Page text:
Nope, not joking. I don't really see what is that hard with any of it, except for the whole house tivo - and whole house tivo is already in the works.

If nobody else does it, I may form a company and do it myself - there is no new technology required for most of the stuff.
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post #120 of 163
I don't mean to be cruel once again, but selling it to car manufactures was NOT a factor in the size. Super small size isn't a factor for cars. I mean rip the screen off the top of the iPod, that's a small size already. If a computer goes in the car (a mac mini or any type) it shouldn't be seen anywhere. There's no reason for this. Put it in the trunk (i don't think you should use the dvd player, except to load the movies to rip or whatever. I don't understand people who are putting the mini in the dash or visible in there car. The screen is the interface. Just hide the rest away. There also isn't any good navigation software for the mac. So hopefully somebody will come up with something.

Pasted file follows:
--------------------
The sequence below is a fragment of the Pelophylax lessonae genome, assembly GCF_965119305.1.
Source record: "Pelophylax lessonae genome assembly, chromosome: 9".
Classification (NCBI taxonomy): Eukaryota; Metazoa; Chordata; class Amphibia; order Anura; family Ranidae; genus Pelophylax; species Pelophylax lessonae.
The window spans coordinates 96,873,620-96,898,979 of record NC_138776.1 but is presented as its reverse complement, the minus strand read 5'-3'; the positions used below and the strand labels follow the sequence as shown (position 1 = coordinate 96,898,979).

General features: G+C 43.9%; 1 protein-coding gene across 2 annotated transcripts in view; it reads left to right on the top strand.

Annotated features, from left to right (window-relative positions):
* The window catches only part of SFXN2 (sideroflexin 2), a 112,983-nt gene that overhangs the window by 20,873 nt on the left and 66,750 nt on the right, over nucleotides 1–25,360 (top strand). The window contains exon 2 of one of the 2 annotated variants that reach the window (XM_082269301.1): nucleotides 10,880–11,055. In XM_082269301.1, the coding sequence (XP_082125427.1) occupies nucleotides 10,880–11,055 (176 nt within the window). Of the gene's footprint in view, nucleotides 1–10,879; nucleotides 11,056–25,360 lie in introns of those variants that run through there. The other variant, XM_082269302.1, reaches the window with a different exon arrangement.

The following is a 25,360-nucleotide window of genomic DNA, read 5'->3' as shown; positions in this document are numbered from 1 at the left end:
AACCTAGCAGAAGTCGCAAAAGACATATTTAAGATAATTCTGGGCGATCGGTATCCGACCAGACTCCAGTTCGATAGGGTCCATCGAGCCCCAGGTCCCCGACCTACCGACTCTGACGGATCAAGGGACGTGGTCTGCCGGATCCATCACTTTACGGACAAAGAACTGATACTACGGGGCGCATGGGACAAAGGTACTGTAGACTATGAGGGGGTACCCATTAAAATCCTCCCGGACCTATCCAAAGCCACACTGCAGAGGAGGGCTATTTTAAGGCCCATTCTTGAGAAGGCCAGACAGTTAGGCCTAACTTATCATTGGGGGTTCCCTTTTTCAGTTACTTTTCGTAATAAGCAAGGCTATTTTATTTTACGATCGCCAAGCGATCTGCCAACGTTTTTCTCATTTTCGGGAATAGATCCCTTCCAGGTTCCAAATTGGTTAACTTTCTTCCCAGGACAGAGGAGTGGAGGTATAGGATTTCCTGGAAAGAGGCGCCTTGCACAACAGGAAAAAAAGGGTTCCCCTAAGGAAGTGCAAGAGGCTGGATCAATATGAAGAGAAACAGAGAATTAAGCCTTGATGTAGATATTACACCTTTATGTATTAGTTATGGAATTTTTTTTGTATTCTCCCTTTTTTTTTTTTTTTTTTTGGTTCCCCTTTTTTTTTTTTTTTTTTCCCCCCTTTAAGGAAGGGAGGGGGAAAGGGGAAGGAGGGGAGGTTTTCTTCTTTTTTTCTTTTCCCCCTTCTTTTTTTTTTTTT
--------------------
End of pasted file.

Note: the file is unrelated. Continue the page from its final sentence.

Quote:
Originally posted by jasenj1
IMHO, the size has to do with Apple targeting the mini at the auto manufacturers. If Apple negotiated deals with BMW, Volvo, Mercedes, and I don't know who else to put iPod hookups in their cars, I can't imagine the talks were limited to iPod hookups. All those manufacturers have fancy in-dash navigation systems. I think Apple is aiming at that market.

I could be wrong, but it is the only thing that makes sense to me as to why the mini is the specific size it is.

- Jasen.